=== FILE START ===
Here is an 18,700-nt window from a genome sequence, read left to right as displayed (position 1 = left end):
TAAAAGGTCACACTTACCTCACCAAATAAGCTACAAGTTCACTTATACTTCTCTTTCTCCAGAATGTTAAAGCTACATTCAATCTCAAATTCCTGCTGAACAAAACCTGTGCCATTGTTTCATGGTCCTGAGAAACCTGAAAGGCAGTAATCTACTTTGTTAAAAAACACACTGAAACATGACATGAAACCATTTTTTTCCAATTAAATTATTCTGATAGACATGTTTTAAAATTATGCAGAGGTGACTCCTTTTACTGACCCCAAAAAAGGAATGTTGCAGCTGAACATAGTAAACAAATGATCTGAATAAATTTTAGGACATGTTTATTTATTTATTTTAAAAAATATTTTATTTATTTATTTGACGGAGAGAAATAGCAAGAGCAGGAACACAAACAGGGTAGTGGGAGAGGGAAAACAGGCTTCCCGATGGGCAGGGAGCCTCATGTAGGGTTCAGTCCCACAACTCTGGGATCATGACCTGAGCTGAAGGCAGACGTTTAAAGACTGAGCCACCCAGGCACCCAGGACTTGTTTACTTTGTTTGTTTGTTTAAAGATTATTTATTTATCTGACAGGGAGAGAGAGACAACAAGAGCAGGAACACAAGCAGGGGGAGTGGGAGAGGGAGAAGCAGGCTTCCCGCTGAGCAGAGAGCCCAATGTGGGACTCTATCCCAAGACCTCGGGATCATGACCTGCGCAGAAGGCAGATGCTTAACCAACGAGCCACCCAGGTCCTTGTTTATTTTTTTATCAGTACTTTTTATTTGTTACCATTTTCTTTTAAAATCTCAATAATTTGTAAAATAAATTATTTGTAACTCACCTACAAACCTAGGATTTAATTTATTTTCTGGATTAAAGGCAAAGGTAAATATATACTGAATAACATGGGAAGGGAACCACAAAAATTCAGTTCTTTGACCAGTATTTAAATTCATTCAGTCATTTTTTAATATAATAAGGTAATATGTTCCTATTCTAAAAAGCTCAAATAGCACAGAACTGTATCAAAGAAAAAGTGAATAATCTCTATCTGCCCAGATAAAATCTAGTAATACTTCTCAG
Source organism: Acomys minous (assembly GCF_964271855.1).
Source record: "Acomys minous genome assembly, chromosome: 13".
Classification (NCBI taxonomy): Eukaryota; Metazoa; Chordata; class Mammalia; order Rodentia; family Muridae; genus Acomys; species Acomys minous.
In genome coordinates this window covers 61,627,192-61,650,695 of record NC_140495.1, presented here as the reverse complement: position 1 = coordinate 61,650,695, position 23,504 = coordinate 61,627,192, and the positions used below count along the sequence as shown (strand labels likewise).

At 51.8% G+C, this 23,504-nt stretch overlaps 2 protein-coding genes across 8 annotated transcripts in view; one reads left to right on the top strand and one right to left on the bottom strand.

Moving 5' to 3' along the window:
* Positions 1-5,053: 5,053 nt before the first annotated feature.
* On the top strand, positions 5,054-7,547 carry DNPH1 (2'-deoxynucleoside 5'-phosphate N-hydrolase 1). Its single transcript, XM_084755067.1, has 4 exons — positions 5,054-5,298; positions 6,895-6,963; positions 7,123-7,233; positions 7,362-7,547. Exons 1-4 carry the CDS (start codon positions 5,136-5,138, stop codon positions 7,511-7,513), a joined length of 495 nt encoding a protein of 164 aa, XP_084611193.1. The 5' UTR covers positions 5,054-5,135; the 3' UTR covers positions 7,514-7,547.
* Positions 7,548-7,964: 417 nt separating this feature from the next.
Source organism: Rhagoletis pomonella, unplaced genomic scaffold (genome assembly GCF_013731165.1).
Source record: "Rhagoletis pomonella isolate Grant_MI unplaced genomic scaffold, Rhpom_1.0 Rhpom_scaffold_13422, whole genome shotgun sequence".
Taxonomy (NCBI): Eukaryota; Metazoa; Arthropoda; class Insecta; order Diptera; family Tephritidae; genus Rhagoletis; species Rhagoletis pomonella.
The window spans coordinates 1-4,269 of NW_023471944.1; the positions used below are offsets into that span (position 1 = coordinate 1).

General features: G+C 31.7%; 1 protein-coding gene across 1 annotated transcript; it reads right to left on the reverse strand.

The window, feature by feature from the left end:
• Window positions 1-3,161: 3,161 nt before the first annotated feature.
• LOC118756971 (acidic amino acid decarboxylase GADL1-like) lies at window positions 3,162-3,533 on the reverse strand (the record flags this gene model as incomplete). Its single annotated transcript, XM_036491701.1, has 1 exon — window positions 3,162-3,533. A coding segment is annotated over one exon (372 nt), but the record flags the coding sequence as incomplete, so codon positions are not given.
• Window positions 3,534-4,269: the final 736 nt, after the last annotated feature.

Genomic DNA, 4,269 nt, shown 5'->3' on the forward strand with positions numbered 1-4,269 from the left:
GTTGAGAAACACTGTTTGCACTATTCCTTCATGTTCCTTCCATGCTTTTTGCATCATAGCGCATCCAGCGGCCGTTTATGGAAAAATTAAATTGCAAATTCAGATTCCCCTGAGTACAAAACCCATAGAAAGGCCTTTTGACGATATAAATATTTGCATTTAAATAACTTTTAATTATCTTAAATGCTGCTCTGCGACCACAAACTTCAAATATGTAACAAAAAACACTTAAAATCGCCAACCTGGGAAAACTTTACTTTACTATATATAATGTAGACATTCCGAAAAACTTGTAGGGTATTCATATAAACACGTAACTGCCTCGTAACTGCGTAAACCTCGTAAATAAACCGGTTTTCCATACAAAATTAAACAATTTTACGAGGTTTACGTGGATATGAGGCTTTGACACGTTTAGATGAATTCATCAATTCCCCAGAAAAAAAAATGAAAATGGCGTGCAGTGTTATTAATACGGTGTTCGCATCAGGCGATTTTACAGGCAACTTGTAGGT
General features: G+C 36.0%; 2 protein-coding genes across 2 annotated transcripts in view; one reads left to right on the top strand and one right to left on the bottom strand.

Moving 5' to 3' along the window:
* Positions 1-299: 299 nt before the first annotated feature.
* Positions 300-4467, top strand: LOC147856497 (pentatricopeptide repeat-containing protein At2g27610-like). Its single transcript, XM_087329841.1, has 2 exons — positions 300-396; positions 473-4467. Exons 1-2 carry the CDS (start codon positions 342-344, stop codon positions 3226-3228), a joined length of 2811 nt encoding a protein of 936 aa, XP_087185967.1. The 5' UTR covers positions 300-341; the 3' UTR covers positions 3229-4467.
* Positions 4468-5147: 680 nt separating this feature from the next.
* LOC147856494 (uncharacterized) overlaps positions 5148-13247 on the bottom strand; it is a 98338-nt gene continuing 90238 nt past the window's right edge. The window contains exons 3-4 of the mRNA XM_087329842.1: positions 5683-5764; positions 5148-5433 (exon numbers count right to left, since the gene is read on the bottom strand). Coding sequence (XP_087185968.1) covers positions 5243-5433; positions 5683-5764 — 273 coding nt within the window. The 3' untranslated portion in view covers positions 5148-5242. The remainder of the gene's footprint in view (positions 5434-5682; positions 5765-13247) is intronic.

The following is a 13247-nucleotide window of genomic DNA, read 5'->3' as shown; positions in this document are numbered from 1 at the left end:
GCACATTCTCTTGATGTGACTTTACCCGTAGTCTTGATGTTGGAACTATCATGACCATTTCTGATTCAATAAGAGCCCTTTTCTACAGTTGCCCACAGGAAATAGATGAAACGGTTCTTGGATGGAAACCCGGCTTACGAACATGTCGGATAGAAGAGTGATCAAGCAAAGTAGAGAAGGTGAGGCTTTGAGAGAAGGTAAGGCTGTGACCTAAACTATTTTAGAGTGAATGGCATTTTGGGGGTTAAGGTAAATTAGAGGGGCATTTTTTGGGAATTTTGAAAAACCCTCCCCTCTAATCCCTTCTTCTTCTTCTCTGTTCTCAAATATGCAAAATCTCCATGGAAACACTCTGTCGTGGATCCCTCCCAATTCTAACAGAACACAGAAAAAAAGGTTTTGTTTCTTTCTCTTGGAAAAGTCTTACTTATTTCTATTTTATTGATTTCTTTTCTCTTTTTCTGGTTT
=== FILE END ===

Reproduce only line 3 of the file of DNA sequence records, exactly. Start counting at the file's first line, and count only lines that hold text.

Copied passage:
Source organism: Acomys minous (assembly GCF_964271855.1).